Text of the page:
Index of Changes Resulting From Experiences: This questionnaire asks the respondents whether their paranormal or transcendent experiences resulted in an increase, decrease, or no change for each of 21 feelings or characteristics. The development of this index began by selecting key items from Ring's (1984) work with near-death experiences. We added other items that more directly related to well-being and also added some negative items to make the items more balanced. After a few preliminary respondents commented that they had difficulty with the questionnaire because change should be measured relative to a baseline value, we added a response column asking to what extent the respondent had the feeling or characteristic prior to his or her anomalous experience(s). A final question asked whether the indicated changes were due primarily to one experience or to a combination of experiences. After initial use, three items were
replaced by other items and minor wording changes were made for a few other items. The varying sample sizes in the results reflect the items that were added later.
Checklist of Effects of Experiences (Appendix B): This questionnaire lists 20 statements of possible effects of paranormal or transcendent experiences and asks the respondent to check all those that apply to him or her. Although a variety of sources were used to develop this list of statements, the primary source was the detailed responses from over 30 people on an earlier, preliminary open-ended questionnaire about the full effects of their anomalous experiences. Here too, some items were replaced and others slightly modified after initial use.
In the questionnaire package the Index of Changes Resulting from Experiences was placed before the Checklist of Effects of Experiences. For about two thirds of the cases, the description of the most important experience was placed before the two questionnaires. This ordering allowed (forced) respondents to think about their experiences before filling out the other questionnaires. For about one third of the cases the description of the most important experience was placed after the two questionnaires to see if this order affected the return rate (which it did not). Initially, the two-page Life Experiences Questionnaire2 was used as a screening tool to identify people with experiences who were later sent the questionnaires about their experiences. However, due to poor response rates, we put all the questionnaires together in one five-page package. Over three-fourths of the data were obtained with the five-page package.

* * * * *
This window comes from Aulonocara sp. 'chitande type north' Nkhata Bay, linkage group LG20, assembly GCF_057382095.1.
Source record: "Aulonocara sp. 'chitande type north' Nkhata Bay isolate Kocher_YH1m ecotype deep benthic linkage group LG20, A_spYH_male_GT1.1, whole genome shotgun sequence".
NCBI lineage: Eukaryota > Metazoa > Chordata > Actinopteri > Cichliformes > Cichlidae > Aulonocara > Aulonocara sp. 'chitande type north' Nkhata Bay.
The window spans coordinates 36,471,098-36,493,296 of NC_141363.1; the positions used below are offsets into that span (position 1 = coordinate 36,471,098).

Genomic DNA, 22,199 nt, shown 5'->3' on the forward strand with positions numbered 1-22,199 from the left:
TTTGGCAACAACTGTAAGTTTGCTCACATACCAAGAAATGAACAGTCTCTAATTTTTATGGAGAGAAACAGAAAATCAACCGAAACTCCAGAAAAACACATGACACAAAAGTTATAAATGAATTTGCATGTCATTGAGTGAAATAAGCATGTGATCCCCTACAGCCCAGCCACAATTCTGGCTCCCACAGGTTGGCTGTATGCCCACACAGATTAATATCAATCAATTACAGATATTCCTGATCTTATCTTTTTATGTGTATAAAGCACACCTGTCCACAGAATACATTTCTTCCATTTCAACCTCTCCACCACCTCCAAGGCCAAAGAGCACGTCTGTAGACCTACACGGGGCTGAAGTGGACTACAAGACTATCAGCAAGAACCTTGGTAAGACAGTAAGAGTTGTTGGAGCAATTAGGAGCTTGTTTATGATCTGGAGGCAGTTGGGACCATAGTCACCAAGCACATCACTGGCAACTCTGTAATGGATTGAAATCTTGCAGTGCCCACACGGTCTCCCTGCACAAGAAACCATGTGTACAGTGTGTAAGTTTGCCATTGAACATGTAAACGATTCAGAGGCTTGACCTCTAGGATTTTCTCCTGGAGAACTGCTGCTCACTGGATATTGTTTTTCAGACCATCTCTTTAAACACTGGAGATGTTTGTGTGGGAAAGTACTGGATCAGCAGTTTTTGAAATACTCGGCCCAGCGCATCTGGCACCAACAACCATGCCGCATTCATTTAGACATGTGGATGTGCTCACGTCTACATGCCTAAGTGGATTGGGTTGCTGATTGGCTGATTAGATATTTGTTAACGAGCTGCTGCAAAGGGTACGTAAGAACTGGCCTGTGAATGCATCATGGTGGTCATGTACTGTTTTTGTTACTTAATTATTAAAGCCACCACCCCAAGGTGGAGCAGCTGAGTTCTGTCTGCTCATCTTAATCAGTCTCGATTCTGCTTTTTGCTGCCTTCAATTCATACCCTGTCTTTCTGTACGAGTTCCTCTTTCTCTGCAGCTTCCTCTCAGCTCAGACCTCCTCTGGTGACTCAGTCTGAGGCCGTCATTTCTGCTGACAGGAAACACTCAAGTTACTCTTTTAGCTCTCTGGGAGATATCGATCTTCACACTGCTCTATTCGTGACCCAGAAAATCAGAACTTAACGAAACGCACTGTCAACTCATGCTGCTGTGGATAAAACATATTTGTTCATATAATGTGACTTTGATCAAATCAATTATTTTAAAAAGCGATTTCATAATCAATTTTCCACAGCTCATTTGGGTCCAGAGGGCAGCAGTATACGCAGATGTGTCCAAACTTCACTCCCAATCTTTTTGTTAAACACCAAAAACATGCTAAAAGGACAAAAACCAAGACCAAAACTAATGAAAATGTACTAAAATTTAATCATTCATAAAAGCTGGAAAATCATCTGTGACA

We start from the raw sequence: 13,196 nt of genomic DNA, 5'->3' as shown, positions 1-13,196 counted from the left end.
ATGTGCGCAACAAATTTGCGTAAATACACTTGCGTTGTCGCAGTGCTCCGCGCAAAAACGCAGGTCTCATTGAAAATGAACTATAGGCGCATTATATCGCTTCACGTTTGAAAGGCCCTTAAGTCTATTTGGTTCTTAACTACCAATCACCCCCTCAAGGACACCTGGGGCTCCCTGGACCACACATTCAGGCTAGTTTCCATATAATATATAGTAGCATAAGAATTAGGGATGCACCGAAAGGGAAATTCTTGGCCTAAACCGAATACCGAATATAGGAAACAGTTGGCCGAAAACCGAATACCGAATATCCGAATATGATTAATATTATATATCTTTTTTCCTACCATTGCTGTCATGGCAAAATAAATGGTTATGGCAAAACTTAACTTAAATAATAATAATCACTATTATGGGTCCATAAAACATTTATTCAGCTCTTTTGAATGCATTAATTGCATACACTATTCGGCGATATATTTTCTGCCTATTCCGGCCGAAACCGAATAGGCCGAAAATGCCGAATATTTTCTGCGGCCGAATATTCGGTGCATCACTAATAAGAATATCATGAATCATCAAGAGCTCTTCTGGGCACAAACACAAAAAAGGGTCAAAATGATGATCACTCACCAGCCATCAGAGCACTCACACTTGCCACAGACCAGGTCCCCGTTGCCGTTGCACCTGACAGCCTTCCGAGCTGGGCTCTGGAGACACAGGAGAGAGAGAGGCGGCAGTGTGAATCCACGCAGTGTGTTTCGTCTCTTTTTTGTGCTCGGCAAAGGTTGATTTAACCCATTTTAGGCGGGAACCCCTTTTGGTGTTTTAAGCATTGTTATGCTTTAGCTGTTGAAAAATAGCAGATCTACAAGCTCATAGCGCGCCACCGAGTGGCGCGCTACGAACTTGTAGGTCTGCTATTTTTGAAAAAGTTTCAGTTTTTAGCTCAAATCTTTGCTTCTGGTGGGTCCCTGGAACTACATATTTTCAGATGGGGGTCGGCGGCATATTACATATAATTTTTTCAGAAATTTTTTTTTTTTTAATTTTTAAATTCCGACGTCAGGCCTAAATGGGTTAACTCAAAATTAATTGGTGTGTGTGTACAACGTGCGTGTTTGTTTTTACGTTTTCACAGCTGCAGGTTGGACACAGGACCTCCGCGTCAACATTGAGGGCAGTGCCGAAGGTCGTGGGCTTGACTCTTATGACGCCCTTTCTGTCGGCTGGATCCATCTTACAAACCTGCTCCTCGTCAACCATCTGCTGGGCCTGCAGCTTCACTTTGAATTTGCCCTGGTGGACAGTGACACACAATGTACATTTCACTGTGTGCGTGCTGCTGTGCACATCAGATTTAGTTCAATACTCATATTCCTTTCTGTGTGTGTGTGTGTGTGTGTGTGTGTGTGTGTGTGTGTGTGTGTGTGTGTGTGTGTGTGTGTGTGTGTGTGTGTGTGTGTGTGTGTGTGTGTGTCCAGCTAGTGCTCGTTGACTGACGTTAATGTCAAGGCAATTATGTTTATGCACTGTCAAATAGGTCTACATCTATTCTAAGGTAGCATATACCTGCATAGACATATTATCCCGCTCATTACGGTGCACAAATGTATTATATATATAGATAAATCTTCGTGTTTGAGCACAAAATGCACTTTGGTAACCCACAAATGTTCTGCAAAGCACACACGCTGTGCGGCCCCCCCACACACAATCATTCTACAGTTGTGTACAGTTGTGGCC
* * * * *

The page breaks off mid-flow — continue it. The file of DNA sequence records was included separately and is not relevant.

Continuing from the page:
Respondents The questionnaires were administered to a convenience sample of people who were likely candidates to have had anomalous experiences. The great majority were actively interested in parapsychology and were typical of people who volunteer for parapsychological research. For the purposes of this initial study, we were interested in people with anomalous experiences, not a random sample from the general population. Only people who reported one or more paranormal or transcendent experiences were included in the analysis. The 120 respondents with experiences were: 7 drop-in visitors to the Institute for Parapsychology, 9 people who contacted the Institute by mail or phone, 9 participants in the 1994 summer study program at the Institute, 3 staff members of the Institute, 3 members of the Association for Research and Enlightenment (Edgar Cayce group)
2 Although the two-page Life Experiences Questionnaire initially asked about psychic experiences and was later modified to inquire about the broader category of paranormal experiences (Kennedy & Kanthamani, in press), the questionnaires described here that were used to obtain more information from those with experiences were developed later in the project and addressed solely the broader category of paranormal experiences.